Late at night, I used to listen to Muddy Waters, John Lee Hooker, Jimmy Reed and Howlin’ Wolf blastin’ in from Shreveport. It was a radio show that lasted all night. I used to stay up till two, three o’clock in the morning. Listened to all those songs, then tried to figure them out. I started playing myself.
How did you take to the guitar?
First, I bought a Nick Manoloff book. I don’t think I could get past the first one. And I had a Silvertone guitar from Sears. In those days, they cost thirty or forty dollars, and you only had to pay five dollars down to get it. So I had my first electric guitar.
I had a couple of bands in high school, maybe three or four of ’em. Lead singers would always come in and take my bands, because they would have connections, like maybe their fathers would know somebody, so they could get a job in the neighboring town at the pavilion for a Sunday picnic or something. And I’d lose my band. I’d see it all the time.
That must have made you a little bitter.
Yeah, it did, actually. And then I had another band with my cousin from Duluth. I played, you know, rock & roll, rhythm & blues. And then that died out, pretty much, in my last year of high school.
And after that, I remember I heard a record — I think maybe it was the Kingston Trio or Odetta or someone like that — and I sorta got into folk music. Rock & roll was pretty much finished. And I traded my stuff for a Martin that they don’t sell anymore, an 0018, maybe, and it was brown. The first acoustic guitar I had. A great guitar. And then, either in Minneapolis or St Paul, I heard Woody Guthrie. And when I heard Woody Guthrie, that was it, it was all over.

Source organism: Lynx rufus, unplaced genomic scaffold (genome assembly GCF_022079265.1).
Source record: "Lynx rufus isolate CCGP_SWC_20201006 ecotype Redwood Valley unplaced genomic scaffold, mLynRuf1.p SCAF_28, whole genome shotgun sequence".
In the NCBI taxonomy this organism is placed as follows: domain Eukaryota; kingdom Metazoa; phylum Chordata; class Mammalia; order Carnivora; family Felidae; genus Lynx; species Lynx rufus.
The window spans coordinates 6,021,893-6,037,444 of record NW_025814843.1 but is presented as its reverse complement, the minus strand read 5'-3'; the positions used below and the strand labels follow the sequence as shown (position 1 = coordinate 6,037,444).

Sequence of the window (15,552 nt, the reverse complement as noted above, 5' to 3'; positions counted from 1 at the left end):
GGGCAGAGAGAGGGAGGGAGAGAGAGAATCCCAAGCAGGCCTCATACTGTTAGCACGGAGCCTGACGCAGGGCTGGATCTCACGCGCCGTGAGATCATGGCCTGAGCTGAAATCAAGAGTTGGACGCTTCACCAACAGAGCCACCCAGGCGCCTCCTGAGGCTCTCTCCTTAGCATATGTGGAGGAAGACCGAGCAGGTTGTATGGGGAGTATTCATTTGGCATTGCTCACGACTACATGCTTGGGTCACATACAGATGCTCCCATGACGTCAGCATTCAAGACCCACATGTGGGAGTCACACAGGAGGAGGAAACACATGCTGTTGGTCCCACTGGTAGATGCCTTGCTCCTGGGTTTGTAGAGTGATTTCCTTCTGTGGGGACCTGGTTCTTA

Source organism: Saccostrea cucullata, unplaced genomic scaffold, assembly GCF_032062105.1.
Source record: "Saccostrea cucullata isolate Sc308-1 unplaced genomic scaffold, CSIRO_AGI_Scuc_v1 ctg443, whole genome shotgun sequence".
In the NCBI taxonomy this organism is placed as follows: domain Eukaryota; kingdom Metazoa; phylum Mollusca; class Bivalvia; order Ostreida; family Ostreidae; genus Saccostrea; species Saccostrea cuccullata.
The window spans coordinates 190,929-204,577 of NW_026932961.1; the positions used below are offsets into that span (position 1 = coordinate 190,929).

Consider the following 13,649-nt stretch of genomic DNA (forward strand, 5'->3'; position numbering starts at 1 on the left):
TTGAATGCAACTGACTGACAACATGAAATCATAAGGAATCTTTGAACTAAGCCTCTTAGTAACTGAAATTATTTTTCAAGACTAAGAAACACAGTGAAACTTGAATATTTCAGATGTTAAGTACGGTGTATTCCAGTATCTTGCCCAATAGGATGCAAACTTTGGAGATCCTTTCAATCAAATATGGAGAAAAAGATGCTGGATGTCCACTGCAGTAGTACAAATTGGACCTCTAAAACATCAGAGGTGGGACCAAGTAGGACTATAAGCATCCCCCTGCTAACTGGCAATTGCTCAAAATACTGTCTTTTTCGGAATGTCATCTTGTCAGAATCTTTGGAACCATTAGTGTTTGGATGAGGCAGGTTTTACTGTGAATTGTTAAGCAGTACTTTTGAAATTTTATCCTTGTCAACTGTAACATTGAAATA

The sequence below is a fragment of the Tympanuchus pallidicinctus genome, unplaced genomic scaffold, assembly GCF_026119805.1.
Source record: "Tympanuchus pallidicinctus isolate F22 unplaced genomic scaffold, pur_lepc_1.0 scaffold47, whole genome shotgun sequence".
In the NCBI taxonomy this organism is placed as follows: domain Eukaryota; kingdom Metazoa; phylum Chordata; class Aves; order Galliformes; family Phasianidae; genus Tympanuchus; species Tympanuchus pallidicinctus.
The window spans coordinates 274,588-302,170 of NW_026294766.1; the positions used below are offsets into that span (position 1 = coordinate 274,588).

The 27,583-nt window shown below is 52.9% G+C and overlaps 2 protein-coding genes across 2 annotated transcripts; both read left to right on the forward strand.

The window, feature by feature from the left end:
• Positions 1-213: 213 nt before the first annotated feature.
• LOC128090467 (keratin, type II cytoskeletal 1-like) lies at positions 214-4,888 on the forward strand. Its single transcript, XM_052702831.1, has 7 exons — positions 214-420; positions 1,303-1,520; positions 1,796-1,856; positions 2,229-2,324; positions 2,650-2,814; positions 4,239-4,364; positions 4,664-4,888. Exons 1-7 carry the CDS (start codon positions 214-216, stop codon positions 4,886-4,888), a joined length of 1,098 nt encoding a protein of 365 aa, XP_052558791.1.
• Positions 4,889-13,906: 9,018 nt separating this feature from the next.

What struck you about him?
Well, I heard them old records, where he sings with Cisco Houston and Sonny [Terry] and Brownie [McGhee] and stuff like that, and then his own songs. And he really struck me as an independent character. But no one ever talked about him. So I went through all his records I could find and picked all that up by any means I could. And when I arrived in New York, I was mostly singing his songs and folk songs. At that time, I was runnin’ into people who were playing the same kind of thing, but I was kinda combining elements of Southern mountain music with bluegrass stuff, English-ballad stuff. I could hear a song once and know it. So when I came to New York, I could do a lot of different stuff. But I never thought I’d see rock & roll again when I arrived here.
Did you miss it?
Not really, because I liked the folk scene. It was a whole community, a whole world that was all hooked up to different towns in the United States. You could go from here to California and always have a place to stay, and always play somewhere, and meet people. Nowadays, you go to see a folk singer — what’s the folk singer doin’? He’s singin’ all his own songs. That ain’t no folk singer. Folk singers sing those old folk songs, ballads.
I met a lot of folk singers in New York, and there were a lot of ’em in the Twin Cities. But I ran into some people in England who really knew those songs. Martin Carthy, another guy named Nigel Davenport. Martin Carthy’s incredible. I learned a lot of stuff from Martin. “Girl From the North Country” is based on a song I heard him sing — that “Scarborough Fair” song, which Paul Simon, I guess, just took the whole thing.
Could folk ever become big again?
Well, yeah, it could become big again. But people gotta go back and find the songs. They don’t do it no more. I was tellin’ somebody that thing about when you go to see a folk singer now, you hear somebody singin’ his own songs. And the person says, “Yeah, well, you started that.” And in a sense, it’s true. But I never would have written a song if I didn’t play all them old folk songs first. I never would have thought to write a song, you know? There’s no dedication to folk music now, no appreciation of the art form.